South African cucumber; given to us by Linda’s friend.
The small blue Rav4 lightly grappled with the slick dirt as we climbed up the steep drive way. We were on our way to see a man named Gordon. Linda had explained this to me moments earlier. Linda owns the Gateway Retreat, where I will be staying until April 29th. “I hate these unpaved drive ways” Linda tells me. I nod. It isn’t exactly typical driving terrain, and when the Rav 4 was purchased, I get the impression that it wasn’t with steep terrain in mind. We pass a parked car. “That’s my friends car. We’re on the right road.” I nod and take in the scenery as we continue to climb the side of the mountain. As we went up I paid no attention to the inclined grade. Just weeks ago I had been driving Quintin’s 4wd utility vehicle or UT, pronounced “yoot”, around the hills of Maidenwell. The forestry began to become thicker as we climbed. I noticed that somewhere on the way up it had mixed into a vast spectrum of different types. I’m not used to seeing such flora. “Gordon is revitalizing an old rain forest”, Linda says. We begin to enter some mist. We park the Rav4 and approach Gordon’s self built home to have smoko, tea, with him and several of Linda’s friends that have been waiting for us. Within minutes of meeting Linda, I have met a group of her friends, shared tea and conversation with them, and then began preparing to leave Gordon’s altogether. The business portion of the visit had been taken care of earlier. I had arrived just in time for smoko.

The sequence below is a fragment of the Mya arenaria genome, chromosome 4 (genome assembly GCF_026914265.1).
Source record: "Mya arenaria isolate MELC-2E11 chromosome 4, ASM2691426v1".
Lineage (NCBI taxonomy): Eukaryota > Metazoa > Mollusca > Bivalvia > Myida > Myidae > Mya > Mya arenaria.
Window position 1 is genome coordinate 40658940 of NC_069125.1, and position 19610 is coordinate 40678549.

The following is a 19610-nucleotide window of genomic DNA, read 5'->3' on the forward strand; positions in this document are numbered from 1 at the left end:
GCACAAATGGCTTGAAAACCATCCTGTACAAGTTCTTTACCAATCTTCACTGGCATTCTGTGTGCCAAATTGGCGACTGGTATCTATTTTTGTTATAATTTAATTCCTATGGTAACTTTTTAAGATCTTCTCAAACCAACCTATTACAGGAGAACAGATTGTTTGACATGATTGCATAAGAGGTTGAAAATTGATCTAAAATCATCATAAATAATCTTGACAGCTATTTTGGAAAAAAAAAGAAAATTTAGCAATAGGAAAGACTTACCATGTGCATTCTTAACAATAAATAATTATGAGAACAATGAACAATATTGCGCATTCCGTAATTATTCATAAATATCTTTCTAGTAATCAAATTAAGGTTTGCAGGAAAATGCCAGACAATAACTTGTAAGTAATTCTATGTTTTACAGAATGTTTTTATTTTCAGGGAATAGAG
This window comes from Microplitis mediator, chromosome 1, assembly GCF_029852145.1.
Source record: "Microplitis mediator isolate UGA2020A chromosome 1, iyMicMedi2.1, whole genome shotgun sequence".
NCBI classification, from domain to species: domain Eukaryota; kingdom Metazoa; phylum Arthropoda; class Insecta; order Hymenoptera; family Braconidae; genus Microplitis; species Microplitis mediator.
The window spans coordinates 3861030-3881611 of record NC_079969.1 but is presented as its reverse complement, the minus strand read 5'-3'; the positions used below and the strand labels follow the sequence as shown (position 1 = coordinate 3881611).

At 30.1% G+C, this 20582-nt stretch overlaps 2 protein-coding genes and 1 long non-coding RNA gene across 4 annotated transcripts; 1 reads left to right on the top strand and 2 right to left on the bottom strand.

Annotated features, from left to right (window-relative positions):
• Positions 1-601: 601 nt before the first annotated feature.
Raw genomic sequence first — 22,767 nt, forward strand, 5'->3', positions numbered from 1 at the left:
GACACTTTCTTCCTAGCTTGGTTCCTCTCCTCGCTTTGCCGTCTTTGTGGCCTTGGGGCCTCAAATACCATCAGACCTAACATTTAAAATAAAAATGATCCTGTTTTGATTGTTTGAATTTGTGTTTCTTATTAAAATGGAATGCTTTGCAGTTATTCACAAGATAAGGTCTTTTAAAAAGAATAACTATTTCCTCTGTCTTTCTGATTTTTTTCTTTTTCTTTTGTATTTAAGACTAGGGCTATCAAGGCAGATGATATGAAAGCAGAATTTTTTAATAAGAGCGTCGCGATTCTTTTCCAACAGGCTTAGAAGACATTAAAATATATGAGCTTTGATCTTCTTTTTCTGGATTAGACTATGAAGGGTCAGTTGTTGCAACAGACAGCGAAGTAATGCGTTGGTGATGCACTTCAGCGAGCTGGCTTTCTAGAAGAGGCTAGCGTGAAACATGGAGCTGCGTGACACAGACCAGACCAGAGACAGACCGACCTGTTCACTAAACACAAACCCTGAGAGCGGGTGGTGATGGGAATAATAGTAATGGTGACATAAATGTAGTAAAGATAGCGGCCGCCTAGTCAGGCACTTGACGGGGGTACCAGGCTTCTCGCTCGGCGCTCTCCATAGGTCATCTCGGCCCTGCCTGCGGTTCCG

Before leaving the house on the hill top I had found myself becoming absent from the conversation. I didn’t really know anyone and it was hard for me to invest any earnest conversation without becoming distracted by the surrounding forest. The house was one of those that jettison out from the side of the hillside. We were about 3/4 as high as the trees closest to the side of the house. It had started raining earlier when Linda had picked me up. Now it was a drizzle, perhaps not even a drizzle, but the water was noticeably dripping from the infinite leaves in the forest. The sound was unmistakable and soothing. The mist rolled thickly down the hill before fading into nothing just before enveloping the house. The first sound I had picked out was the trickle of the water as it dropped from leaf to leaf. With so many leaves around it is quite distinct. Rain forest, I kept telling myself. This had to feel like one. I looked out to the tree tops that dropped lower and lower as my eyes cast their focus further out. Not many trees beyond and it was an open expanse that offered more trees further off into the distance. Birds were in far off places. I didn’t see them but the unmistakable sound of half a dozen filled the air. It was peaceful. The birds did not seem to jar the continued uninterrupted silence of the forest. Instead they complimented it like the light noise of a xylophone might in the background of a musical. If the rain-forest were a main course, the birds singing would be the complimentary blend of spices, taking a wholesome delight and making it seemingly perfect. By the time of our leave I had asked Gordon about a bird that had begun to notice. Now let me first say that I have never enjoyed the sound of a bird before. I haven’t developed that form of appreciation for them. To me, birds break the peace. They break up the sounds of the trees that I enjoy. Not just that either. Have you ever listened to the ocean waves rush in on the wood posts of a dock only to have the sounds shattered by the shrieks of seagulls flapping about? Bird sounds aren’t naturally pleasing to me. Most of the time I simply find them to be too much. Plus, they wake me up. This bird was, however, different. I had not heard a bird like this before. Off in the distance I listened to its quick sound that was similar to water was dropped into water in an echo causing chamber. The echoed sound morphed into a sound not unlike wind in a tube and then immediately followed by a quick succession of three ticks. The part that struck me was the echo throughout the hill. Rain-forest. I sat there focused on the backdrop of water tapping the leaves and looked out on the wet forest. The occasional call of the bird unique bird continued to echo down the hillside. I have never heard such a collage of sounds. Gordon replied to my question of the bird. It is a whip bird, and a male was calling to a female. The ticks weren’t the same bird after all but the reply of the female bird.